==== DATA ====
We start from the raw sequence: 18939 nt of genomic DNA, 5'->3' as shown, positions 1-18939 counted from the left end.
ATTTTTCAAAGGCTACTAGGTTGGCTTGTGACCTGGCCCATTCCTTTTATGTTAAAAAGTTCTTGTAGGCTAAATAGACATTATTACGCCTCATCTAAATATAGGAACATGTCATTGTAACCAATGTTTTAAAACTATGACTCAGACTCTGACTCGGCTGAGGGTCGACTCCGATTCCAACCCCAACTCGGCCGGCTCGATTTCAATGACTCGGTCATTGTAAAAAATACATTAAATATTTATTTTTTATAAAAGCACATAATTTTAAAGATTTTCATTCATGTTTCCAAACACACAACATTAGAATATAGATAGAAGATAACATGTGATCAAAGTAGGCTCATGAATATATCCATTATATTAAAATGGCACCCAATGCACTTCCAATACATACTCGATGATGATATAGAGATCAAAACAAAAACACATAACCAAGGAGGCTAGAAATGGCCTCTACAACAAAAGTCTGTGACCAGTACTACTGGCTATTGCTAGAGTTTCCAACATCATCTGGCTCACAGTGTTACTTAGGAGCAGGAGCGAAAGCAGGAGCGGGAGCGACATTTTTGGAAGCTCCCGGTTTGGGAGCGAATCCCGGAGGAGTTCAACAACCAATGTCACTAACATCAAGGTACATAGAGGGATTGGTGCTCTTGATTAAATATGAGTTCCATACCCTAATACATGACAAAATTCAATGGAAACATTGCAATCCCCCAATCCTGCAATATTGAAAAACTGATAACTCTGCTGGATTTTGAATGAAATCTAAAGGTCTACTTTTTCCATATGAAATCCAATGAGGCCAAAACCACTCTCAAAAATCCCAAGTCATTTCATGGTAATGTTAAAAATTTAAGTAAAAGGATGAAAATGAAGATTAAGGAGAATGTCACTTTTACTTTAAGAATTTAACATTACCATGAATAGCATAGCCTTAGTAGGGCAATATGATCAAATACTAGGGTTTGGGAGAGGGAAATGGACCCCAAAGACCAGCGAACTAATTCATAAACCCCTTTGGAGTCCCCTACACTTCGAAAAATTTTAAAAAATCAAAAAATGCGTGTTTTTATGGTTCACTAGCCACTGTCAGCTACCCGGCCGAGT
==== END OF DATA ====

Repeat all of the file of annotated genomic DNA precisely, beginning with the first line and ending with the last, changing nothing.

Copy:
We start from the raw sequence: 18939 nt of genomic DNA, 5'->3' as shown, positions 1-18939 counted from the left end.
ATTTTTCAAAGGCTACTAGGTTGGCTTGTGACCTGGCCCATTCCTTTTATGTTAAAAAGTTCTTGTAGGCTAAATAGACATTATTACGCCTCATCTAAATATAGGAACATGTCATTGTAACCAATGTTTTAAAACTATGACTCAGACTCTGACTCGGCTGAGGGTCGACTCCGATTCCAACCCCAACTCGGCCGGCTCGATTTCAATGACTCGGTCATTGTAAAAAATACATTAAATATTTATTTTTTATAAAAGCACATAATTTTAAAGATTTTCATTCATGTTTCCAAACACACAACATTAGAATATAGATAGAAGATAACATGTGATCAAAGTAGGCTCATGAATATATCCATTATATTAAAATGGCACCCAATGCACTTCCAATACATACTCGATGATGATATAGAGATCAAAACAAAAACACATAACCAAGGAGGCTAGAAATGGCCTCTACAACAAAAGTCTGTGACCAGTACTACTGGCTATTGCTAGAGTTTCCAACATCATCTGGCTCACAGTGTTACTTAGGAGCAGGAGCGAAAGCAGGAGCGGGAGCGACATTTTTGGAAGCTCCCGGTTTGGGAGCGAATCCCGGAGGAGTTCAACAACCAATGTCACTAACATCAAGGTACATAGAGGGATTGGTGCTCTTGATTAAATATGAGTTCCATACCCTAATACATGACAAAATTCAATGGAAACATTGCAATCCCCCAATCCTGCAATATTGAAAAACTGATAACTCTGCTGGATTTTGAATGAAATCTAAAGGTCTACTTTTTCCATATGAAATCCAATGAGGCCAAAACCACTCTCAAAAATCCCAAGTCATTTCATGGTAATGTTAAAAATTTAAGTAAAAGGATGAAAATGAAGATTAAGGAGAATGTCACTTTTACTTTAAGAATTTAACATTACCATGAATAGCATAGCCTTAGTAGGGCAATATGATCAAATACTAGGGTTTGGGAGAGGGAAATGGACCCCAAAGACCAGCGAACTAATTCATAAACCCCTTTGGAGTCCCCTACACTTCGAAAAATTTTAAAAAATCAAAAAATGCGTGTTTTTATGGTTCACTAGCCACTGTCAGCTACCCGGCCGAGT